Denise Carter | November 14th, 2011
Eclipse addict, one might say, but he prefers to be called an eclipse enthusiast.
Each time there is a total solar eclipse, he makes sure he is in the narrow path of the moon's shadow.
According to Wikipedia, he might be called an eclipse chaser or umbraphile.
"It's a reasonably rare event, which is very spectacular," Terry, who is the vice president of the Astronomical Association of Queensland, says from his Brisbane base.
"It takes place in any one particular part of the world every 350 to 400 years.
"You have to be in the right place at the right time."
The right place at the right time in November 2012 is right here in Far North Queensland, so Terry will not have far to go.
"I've been to French Polynesia, China, Africa (Egypt and Zimbabwe), and even Antarctica - Qantas flew a special flight over," he says.
Total solar eclipses, where the moon passes directly in front of the sun and completely blocks it out, happen about every 18 months somewhere on the planet.
The last total eclipse in North Queensland was in 1847, and it passed through Cooktown and Kowanyama.
In 1737 it passed through Normanton and Ingham and the last total solar eclipse in Cairns was in 710 AD, so November 14, 2012, is certainly cause for celebration.
The next one visible from Cairns will be in April, 2237, so if you're not feeling too sprightly, this could be your last opportunity to marvel at this wonder of nature.
Total eclipses attract people who travel internationally simply to enjoy the experience but in ancient times, total solar eclipses were a cause for great concern.
"It was a really frightening event," Terry explains.
"The sun goes out in the middle of the day, so it goes from daylight to night very quickly.
The last minute, it is almost like a light switches off."
The temperature drops and there is an eerie feeling and animals tend to retire, some in confusion, while birds go home to roost and quickly fall asleep as though they have just witnessed a very short day.
It's no wonder that in ancient times the drama of the sun suddenly disappearing was seen as ominous, bringing with it likely portents of doom and wrath from the gods.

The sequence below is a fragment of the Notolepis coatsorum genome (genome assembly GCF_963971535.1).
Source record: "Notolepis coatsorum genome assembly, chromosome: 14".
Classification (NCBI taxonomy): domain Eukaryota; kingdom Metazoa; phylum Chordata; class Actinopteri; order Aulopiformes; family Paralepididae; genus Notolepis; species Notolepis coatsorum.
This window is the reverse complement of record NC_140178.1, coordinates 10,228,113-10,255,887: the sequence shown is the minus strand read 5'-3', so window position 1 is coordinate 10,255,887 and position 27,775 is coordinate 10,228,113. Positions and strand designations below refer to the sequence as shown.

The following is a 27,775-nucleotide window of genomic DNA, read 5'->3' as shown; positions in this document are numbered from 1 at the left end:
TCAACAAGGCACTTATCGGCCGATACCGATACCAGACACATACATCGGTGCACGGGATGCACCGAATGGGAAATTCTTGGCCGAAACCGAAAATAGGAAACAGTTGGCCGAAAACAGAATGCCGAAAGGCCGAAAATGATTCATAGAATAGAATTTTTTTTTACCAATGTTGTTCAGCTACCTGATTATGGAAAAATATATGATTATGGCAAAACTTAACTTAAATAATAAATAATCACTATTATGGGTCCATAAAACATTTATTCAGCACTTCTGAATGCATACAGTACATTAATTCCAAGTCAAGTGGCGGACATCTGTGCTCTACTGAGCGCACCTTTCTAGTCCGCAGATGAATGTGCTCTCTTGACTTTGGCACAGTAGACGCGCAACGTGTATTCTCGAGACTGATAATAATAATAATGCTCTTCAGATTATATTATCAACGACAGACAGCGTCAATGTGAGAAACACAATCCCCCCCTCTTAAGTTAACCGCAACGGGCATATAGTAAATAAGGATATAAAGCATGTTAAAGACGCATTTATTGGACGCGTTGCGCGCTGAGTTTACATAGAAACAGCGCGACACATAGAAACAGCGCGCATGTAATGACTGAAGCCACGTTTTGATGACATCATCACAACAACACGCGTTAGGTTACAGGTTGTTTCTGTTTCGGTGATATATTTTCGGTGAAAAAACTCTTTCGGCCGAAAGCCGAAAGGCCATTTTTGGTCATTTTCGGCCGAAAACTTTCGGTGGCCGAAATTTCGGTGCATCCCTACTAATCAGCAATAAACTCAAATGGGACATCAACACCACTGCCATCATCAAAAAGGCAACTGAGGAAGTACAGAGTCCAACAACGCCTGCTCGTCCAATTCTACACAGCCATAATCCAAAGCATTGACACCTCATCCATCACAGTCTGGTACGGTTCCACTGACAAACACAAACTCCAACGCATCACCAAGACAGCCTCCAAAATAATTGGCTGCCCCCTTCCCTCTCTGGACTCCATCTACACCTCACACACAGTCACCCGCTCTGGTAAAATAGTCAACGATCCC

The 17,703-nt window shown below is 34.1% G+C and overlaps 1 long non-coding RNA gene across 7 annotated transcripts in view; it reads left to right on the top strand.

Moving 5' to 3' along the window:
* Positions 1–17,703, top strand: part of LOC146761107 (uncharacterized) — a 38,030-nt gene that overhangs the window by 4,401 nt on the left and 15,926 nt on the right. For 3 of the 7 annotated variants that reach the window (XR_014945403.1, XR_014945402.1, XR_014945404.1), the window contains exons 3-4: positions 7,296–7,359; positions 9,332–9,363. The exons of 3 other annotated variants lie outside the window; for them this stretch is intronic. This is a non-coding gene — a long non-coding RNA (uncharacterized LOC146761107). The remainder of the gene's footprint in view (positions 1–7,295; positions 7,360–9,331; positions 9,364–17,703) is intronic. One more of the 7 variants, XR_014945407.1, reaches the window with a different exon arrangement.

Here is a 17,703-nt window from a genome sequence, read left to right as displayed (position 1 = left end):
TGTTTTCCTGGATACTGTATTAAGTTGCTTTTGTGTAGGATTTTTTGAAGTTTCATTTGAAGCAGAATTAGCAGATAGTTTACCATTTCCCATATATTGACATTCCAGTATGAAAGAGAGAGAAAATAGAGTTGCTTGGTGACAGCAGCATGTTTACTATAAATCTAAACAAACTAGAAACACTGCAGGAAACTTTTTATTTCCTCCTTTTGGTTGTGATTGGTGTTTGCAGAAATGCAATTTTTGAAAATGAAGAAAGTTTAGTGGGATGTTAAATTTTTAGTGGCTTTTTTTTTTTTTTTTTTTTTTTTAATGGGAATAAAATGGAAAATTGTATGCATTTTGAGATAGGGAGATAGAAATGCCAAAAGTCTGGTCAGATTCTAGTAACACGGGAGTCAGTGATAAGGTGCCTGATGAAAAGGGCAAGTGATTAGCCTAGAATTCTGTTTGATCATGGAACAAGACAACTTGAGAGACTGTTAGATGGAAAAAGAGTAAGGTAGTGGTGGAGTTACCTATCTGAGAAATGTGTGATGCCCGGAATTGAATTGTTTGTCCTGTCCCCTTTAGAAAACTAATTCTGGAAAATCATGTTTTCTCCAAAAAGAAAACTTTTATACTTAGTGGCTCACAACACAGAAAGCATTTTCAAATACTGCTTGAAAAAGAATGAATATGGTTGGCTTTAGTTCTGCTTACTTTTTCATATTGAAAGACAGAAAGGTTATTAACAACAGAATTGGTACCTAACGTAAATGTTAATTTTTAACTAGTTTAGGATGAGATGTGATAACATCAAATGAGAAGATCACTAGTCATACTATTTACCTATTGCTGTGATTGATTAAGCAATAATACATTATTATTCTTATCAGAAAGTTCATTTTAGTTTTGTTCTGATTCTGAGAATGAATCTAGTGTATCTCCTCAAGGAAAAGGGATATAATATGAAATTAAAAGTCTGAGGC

Once, a total solar eclipse stopped a battle that had gone on for years between the Medians and the Lydians, about 585 BC - they supposedly dropped their weapons and made a peace treaty.
"They could see the moon's shadow coming, which would have looked like a big black ominous shadow," Terry says.
"It is really surreal to experience it.
Nobody should miss it."
In Cairns, the eclipse will last for two minutes; Port Douglas two minutes; Mareeba one minute 40 seconds; and Atherton 30 seconds.
It's a great opportunity for the region, with many people staging events to coincide with the occurrence.
As the sun's rays re-emerge from behind the moon's shadow on November 14, the world's first solar eclipse marathon will begin on Four Mile Beach at Port Douglas, with 2000 runners entered.
Race director Rune Nortoft from Adventure Marathons Albatros Travel got the idea for the race when he was out for a run.
"Running is my creative thinking time and we'd just organised an eclipse-viewing tour to Shanghai and while I was trudging through the snow that day it suddenly came to me," Rune says.
The event ambassador is Australian endurance runner Steve Moneghetti.
Eclipse 2012 is also time for a six-day festival in Cairns, likely to draw about 20,000 people.
For more information on the eclipse and where to view it, visit the Astronomical Association of Queensland website: www.aaq.org.au.
Various stages of an eclipse
During the partial phase of the eclipse, the moon gradually covers the sun until the sun is reduced to a thin crescent.
The temperature can drop significantly.
The last parts of the sun's surface shines through the valleys on the moon in a shimmering display called Baily's beads.
When the beads are reduced to a single point, the sun looks like a diamond ring.
During totality, the moon appears as a black hole in the sky surrounded by the pearly white corona (the sun's outer atmosphere).
At the end the sequences is reversed.
(Source: Astronomical Association of Queensland)
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